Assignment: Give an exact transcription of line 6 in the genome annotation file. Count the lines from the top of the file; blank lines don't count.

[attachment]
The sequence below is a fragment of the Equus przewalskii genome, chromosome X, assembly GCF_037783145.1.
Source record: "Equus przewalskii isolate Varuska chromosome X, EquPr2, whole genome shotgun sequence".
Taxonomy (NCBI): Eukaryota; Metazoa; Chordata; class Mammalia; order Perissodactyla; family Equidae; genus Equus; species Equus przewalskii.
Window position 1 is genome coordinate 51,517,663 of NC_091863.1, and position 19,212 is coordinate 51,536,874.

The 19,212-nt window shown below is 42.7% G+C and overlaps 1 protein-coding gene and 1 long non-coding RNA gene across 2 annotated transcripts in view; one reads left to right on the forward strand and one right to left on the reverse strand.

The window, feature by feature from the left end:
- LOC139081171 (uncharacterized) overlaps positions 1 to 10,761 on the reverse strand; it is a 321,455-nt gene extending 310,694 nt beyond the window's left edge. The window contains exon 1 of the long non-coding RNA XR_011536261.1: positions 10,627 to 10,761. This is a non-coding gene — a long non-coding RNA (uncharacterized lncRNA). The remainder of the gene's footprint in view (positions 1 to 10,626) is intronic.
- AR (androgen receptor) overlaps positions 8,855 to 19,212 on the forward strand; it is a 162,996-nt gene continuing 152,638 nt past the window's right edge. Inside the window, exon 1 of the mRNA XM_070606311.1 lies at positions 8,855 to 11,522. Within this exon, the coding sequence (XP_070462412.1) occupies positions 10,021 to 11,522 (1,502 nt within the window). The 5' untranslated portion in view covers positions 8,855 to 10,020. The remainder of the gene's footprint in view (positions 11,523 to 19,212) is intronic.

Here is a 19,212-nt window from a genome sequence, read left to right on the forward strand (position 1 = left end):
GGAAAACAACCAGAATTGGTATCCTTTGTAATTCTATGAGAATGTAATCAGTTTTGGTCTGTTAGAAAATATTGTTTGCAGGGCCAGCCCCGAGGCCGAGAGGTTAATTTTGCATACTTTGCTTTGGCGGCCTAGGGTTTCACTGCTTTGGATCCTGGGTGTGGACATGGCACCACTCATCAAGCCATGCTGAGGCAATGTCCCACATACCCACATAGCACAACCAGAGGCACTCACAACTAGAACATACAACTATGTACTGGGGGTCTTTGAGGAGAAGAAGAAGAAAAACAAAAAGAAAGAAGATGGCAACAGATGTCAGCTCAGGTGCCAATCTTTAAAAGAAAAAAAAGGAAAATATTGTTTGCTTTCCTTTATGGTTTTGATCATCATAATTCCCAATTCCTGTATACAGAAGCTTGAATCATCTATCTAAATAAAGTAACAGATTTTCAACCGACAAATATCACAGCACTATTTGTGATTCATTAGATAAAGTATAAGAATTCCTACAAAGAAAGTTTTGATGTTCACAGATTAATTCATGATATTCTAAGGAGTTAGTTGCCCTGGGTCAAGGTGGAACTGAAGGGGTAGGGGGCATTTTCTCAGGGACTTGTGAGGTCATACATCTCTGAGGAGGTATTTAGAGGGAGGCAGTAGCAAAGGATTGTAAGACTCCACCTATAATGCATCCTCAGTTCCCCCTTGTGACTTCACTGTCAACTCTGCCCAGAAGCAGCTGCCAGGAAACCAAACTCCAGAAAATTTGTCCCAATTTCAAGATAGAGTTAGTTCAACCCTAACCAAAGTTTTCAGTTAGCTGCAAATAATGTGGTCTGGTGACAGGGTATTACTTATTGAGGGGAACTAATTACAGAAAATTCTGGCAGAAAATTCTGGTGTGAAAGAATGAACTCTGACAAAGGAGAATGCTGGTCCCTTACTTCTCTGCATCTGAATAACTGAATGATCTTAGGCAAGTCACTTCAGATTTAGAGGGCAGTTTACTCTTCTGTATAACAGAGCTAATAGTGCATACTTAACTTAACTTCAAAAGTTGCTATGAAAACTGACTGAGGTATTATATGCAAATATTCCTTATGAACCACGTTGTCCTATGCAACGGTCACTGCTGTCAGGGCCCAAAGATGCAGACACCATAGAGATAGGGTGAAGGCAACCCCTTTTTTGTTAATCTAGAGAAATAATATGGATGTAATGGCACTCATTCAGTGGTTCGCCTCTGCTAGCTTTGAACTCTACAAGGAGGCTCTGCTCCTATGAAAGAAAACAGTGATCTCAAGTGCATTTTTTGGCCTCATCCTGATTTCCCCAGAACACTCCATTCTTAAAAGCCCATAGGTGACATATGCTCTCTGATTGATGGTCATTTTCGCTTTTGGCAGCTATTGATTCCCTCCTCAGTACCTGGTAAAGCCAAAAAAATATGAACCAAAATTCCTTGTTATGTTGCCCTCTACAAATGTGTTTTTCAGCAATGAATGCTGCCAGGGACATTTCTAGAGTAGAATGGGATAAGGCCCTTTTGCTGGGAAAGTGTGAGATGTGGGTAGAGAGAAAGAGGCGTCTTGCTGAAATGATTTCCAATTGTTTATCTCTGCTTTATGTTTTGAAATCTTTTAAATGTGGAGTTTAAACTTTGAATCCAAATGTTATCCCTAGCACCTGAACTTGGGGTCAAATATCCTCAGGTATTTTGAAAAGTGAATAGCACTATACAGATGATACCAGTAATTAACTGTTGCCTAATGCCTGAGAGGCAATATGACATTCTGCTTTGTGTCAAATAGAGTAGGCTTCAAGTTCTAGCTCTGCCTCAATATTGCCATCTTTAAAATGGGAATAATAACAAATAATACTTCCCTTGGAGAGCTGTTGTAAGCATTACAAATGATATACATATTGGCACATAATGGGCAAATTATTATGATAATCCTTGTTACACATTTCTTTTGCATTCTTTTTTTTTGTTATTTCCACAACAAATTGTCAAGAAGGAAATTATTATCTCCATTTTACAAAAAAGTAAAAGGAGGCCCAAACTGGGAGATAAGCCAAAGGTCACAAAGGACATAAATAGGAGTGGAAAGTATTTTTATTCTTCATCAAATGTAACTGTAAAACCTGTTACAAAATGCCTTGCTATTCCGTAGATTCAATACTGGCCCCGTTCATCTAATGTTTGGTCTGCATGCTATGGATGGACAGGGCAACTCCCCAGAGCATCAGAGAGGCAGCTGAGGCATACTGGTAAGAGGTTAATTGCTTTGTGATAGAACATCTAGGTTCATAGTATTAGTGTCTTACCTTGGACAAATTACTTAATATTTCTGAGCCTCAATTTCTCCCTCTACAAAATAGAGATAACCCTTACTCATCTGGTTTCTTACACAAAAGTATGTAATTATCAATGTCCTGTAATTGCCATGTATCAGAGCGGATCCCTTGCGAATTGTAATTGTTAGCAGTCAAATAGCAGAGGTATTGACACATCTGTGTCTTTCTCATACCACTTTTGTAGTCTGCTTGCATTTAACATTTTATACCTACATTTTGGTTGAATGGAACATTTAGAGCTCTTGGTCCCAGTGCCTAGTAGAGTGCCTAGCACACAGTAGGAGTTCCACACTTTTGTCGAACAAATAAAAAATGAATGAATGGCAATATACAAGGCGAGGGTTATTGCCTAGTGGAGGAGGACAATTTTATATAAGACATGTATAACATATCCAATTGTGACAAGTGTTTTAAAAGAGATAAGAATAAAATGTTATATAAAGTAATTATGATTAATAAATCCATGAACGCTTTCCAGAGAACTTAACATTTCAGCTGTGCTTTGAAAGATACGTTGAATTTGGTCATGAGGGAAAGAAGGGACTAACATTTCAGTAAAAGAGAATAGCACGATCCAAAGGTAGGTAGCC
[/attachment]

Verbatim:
The window, feature by feature from the left end: